A blog about problems in the field of psychology and attempts to fix them.

Thursday, October 20, 2011

A New Look At New Realism

It is finally out! A New Look at New Realism was officially published two weeks ago, and is now available on Amazon!  This is the first book about the philosophy and psychology of E. B. Holt. It shows convincingly (if Vincent Colapietro's kind words are to be believed) that Holt's work is relevant to contemporary issues, both empirical and theoretical. The book is an edited volume that I began soliciting contributions for 4 years ago, while still a lowly post-doc who could have been gone from the academic scene in a blip. I am still amazed at the quality of the scholars who agreed to contribute, and the quality of the chapters they produced.

To give people an idea of the scope of the book, I am going to paste the chapter summaries from the introduction below. This is quite a bit over the word limit the publisher wants me to give out for free, but as it is just a series of teaser paragraphs, I'm hoping that if they ever notice, they will agree it is fair.

Wednesday, October 19, 2011

What is the Mind ("UnifiedPsychology" Version)

I've been following the Unified Theory of Psychology blog for a little bit. It is written by Gregg Henriques, who works down at James Madison University, and recently published A New Unified Theory of Psychology. His work is incredibly ambitious. In the service of his efforts to explain what psychology is, he creates an elaborate framework to show how psychology fits within the context of all the rest of science and human knowledge. I've been looking for an excuse to link to, and comment on, some of his work, and his most recent post is about the mind-body problem, which seems like a good excuse. The post is long, and a little dense with Gregg's terminology, so I am going to try to give a summary here, and maybe we can generate some discussion in both locations.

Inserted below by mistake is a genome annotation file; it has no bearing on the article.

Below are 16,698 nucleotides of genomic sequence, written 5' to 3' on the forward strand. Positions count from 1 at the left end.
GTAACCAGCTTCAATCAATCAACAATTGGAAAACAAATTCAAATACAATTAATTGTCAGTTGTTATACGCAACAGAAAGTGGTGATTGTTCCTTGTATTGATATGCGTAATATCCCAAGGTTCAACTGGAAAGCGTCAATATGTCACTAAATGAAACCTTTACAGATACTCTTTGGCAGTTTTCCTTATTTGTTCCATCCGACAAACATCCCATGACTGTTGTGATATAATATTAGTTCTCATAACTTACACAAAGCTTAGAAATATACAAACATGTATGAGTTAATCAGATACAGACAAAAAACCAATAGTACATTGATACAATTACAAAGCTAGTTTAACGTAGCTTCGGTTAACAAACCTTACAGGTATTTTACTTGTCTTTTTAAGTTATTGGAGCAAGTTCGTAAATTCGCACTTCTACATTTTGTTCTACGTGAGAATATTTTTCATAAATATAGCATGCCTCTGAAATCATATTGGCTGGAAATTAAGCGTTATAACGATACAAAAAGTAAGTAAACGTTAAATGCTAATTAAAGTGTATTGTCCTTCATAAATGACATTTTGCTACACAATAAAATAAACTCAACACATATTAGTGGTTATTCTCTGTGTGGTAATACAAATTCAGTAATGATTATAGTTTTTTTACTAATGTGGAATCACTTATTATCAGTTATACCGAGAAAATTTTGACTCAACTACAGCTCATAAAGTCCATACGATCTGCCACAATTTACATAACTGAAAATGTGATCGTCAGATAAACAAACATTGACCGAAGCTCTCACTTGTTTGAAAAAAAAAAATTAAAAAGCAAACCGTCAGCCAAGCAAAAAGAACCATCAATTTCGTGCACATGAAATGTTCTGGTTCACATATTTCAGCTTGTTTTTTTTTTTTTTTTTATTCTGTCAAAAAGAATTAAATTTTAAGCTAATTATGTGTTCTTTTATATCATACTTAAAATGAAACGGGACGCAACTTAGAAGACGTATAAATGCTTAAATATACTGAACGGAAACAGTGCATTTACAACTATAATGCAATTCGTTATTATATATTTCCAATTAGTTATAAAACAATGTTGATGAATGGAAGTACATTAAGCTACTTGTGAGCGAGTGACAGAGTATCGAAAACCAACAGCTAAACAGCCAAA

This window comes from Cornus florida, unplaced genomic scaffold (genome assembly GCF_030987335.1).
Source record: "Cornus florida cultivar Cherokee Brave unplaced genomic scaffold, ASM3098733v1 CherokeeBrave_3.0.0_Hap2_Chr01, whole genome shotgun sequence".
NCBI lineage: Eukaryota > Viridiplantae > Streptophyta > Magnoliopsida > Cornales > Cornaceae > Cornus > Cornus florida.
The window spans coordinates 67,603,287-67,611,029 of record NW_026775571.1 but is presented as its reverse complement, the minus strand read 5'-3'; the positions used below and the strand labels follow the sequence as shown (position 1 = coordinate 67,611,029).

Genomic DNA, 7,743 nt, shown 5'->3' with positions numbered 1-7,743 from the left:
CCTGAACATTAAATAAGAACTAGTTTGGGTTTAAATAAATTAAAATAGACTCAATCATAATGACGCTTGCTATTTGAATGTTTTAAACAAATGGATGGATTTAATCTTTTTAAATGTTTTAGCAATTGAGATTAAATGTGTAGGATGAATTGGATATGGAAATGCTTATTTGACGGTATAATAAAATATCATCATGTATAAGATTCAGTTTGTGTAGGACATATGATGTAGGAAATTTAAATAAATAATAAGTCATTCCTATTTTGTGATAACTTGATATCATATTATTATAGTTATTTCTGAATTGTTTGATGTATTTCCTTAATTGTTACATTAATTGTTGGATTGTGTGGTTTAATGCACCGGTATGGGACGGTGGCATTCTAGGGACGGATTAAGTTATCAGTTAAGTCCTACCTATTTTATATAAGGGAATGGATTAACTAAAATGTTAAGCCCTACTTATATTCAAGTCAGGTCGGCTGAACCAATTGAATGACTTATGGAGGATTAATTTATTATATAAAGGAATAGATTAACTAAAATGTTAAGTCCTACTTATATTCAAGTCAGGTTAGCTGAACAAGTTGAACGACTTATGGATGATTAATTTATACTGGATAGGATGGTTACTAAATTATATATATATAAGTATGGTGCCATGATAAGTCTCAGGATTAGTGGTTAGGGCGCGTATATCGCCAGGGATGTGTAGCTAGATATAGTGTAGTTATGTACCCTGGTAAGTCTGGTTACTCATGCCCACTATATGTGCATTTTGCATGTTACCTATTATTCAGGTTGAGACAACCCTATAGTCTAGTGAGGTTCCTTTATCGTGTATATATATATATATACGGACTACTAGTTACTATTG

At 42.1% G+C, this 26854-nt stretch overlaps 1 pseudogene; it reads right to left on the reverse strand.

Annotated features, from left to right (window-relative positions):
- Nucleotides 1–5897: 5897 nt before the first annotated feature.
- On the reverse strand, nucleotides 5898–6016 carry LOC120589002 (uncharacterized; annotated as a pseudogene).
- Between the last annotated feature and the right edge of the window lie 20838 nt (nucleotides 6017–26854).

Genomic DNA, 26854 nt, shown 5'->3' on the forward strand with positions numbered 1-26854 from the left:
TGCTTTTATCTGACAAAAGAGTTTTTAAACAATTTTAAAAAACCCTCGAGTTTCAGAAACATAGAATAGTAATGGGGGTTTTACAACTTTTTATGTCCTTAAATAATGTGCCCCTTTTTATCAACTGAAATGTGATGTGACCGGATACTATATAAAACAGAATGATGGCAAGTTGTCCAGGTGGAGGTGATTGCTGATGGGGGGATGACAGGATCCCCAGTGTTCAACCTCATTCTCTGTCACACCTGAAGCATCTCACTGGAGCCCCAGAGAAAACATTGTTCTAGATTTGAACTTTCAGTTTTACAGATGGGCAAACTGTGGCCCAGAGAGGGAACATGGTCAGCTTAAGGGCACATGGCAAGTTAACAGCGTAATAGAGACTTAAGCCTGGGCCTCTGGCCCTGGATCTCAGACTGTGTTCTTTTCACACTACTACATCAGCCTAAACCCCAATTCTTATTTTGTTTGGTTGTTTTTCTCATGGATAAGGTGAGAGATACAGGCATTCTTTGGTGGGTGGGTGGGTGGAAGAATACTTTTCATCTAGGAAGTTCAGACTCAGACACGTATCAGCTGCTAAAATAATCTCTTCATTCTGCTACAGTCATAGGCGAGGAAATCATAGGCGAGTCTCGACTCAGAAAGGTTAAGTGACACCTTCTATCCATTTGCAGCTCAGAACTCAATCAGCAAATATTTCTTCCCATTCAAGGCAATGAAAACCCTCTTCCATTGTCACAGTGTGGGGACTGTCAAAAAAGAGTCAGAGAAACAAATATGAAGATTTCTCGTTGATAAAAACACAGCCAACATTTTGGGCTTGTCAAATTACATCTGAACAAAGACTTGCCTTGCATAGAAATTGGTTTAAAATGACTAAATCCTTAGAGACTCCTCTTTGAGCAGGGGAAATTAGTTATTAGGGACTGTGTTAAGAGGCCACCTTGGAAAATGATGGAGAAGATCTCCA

Thursday, October 13, 2011

Some quick diversions

I have a few more posts about Beyond the Brain left to do, but I want to take a quick break to post about some other things. In part, I'm looking for a change of pace for a little bit, in part I have some other ideas percolating to the fore, and in part I promised to loan the book to a philosophy-professor friend and he is getting testy. Topics I hope to cover in the next few weeks:

  • How Holt suggested we think about brain functions (work for the chapter I am preparing with Andrew and Sabrina)
  • Why we need to be suspicious of physiological "explanations" of behavior
  • How the problem of "illusion" goes to the core of psychophysics, social psych, and comparative psychology.

Topics still coming from Beyond the Brain:
  • The interesting discussion about Anthropomorphism
  • Some instances where the ideas were great, but I didn't quite get the metaphors that were supposed to simply/clarify the ideas. 
  • How far should the "extended cognition" idea should be taken? 

A Final Thought

Just so this post isn't a complete wash, content wise, let me add the line in Barrett's book that most made me stop in shock - unsure if I had just read crazyness or brilliant insight. It is a quote from Peter Hacker (on p. 103) that appears in the middle of the discussion of Gibson's system vs. the alternatives, and as cool as the line is just sitting here, it is even better in context. Hacker states:
To argue that since we can see nothing without having a retinal image therefore what we see is the retinal image is like arguing that since we can buy nothing without money what we buy is money.
Having read the sentence several more times, I'm still not sure if it is crazy, brilliant, or maybe even both.